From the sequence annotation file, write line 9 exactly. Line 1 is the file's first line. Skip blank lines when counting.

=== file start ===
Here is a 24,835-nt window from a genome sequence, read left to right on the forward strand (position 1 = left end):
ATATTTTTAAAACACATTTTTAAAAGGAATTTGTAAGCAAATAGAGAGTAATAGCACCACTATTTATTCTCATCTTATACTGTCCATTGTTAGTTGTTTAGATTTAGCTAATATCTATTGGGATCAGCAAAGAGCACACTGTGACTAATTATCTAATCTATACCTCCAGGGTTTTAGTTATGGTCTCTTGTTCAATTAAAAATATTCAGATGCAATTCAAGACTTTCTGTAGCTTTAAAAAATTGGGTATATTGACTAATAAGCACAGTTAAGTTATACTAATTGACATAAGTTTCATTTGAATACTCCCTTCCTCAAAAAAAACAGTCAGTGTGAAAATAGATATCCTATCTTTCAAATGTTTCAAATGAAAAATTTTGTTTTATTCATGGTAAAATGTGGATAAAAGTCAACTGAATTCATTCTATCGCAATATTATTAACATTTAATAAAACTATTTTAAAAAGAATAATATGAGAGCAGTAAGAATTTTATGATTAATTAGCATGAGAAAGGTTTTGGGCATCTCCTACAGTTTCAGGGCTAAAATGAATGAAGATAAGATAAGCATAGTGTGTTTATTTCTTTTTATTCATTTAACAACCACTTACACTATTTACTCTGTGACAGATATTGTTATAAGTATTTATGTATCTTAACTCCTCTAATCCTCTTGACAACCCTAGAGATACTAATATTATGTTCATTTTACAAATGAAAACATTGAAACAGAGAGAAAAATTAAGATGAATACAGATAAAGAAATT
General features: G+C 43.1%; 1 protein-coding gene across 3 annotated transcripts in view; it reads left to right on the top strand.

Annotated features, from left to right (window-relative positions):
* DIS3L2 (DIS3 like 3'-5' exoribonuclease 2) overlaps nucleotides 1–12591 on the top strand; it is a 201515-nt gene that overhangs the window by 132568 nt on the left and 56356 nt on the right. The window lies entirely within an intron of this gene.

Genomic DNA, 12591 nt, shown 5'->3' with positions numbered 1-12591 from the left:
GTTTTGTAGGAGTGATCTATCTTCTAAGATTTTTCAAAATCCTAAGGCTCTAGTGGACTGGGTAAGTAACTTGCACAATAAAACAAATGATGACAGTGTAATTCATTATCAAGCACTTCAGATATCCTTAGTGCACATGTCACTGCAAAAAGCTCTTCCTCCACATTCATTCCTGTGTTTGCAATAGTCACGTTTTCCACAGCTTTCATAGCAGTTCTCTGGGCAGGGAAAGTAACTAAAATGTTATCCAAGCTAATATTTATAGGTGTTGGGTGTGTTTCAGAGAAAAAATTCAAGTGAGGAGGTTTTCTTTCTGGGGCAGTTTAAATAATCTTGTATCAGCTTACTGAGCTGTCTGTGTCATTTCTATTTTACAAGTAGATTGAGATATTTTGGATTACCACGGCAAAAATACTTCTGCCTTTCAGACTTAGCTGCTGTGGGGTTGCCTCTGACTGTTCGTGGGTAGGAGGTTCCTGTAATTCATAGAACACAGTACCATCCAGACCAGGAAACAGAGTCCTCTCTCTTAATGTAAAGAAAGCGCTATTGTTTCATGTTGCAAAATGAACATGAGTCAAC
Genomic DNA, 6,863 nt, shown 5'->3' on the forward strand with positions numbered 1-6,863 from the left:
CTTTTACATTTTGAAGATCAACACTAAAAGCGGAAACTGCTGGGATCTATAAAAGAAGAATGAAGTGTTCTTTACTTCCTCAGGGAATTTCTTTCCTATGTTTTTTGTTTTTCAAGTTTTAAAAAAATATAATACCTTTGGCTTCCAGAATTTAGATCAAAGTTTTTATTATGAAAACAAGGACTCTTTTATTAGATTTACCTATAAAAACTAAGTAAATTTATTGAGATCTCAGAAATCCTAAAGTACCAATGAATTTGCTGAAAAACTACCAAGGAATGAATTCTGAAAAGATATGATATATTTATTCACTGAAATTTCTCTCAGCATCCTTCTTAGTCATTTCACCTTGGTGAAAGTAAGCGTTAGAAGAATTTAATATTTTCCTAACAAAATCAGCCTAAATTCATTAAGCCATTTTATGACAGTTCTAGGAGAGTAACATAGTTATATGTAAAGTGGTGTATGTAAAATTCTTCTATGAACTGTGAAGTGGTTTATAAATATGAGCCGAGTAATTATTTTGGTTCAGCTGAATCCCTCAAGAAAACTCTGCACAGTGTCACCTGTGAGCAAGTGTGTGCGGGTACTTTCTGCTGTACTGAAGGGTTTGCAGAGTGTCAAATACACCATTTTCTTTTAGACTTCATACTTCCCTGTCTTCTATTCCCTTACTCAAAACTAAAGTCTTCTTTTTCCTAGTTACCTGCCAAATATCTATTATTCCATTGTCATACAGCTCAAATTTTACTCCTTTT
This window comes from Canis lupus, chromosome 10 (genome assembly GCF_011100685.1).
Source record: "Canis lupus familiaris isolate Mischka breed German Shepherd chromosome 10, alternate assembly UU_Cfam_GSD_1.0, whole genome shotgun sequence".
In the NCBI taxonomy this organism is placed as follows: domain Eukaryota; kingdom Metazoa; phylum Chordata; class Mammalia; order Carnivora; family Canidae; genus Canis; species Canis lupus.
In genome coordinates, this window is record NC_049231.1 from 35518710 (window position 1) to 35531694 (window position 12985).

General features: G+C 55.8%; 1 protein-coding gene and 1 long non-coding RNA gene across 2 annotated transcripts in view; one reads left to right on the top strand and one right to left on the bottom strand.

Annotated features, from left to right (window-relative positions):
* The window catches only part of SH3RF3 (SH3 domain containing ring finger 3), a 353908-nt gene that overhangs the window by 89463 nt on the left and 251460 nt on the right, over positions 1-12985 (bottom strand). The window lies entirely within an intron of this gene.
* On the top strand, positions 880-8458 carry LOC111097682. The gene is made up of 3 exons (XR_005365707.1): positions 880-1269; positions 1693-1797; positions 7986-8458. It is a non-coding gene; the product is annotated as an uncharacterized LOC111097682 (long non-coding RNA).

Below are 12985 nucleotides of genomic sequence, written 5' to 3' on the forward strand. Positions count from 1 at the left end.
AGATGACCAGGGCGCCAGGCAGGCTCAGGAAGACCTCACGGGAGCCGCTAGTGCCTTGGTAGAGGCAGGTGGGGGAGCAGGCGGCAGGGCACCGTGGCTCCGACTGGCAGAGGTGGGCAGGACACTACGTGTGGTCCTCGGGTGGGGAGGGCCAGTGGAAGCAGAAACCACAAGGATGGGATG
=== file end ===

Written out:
CTTTTACATTTTGAAGATCAACACTAAAAGCGGAAACTGCTGGGATCTATAAAAGAAGAATGAAGTGTTCTTTACTTCCTCAGGGAATTTCTTTCCTATGTTTTTTGTTTTTCAAGTTTTAAAAAAATATAATACCTTTGGCTTCCAGAATTTAGATCAAAGTTTTTATTATGAAAACAAGGACTCTTTTATTAGATTTACCTATAAAAACTAAGTAAATTTATTGAGATCTCAGAAATCCTAAAGTACCAATGAATTTGCTGAAAAACTACCAAGGAATGAATTCTGAAAAGATATGATATATTTATTCACTGAAATTTCTCTCAGCATCCTTCTTAGTCATTTCACCTTGGTGAAAGTAAGCGTTAGAAGAATTTAATATTTTCCTAACAAAATCAGCCTAAATTCATTAAGCCATTTTATGACAGTTCTAGGAGAGTAACATAGTTATATGTAAAGTGGTGTATGTAAAATTCTTCTATGAACTGTGAAGTGGTTTATAAATATGAGCCGAGTAATTATTTTGGTTCAGCTGAATCCCTCAAGAAAACTCTGCACAGTGTCACCTGTGAGCAAGTGTGTGCGGGTACTTTCTGCTGTACTGAAGGGTTTGCAGAGTGTCAAATACACCATTTTCTTTTAGACTTCATACTTCCCTGTCTTCTATTCCCTTACTCAAAACTAAAGTCTTCTTTTTCCTAGTTACCTGCCAAATATCTATTATTCCATTGTCATACAGCTCAAATTTTACTCCTTTT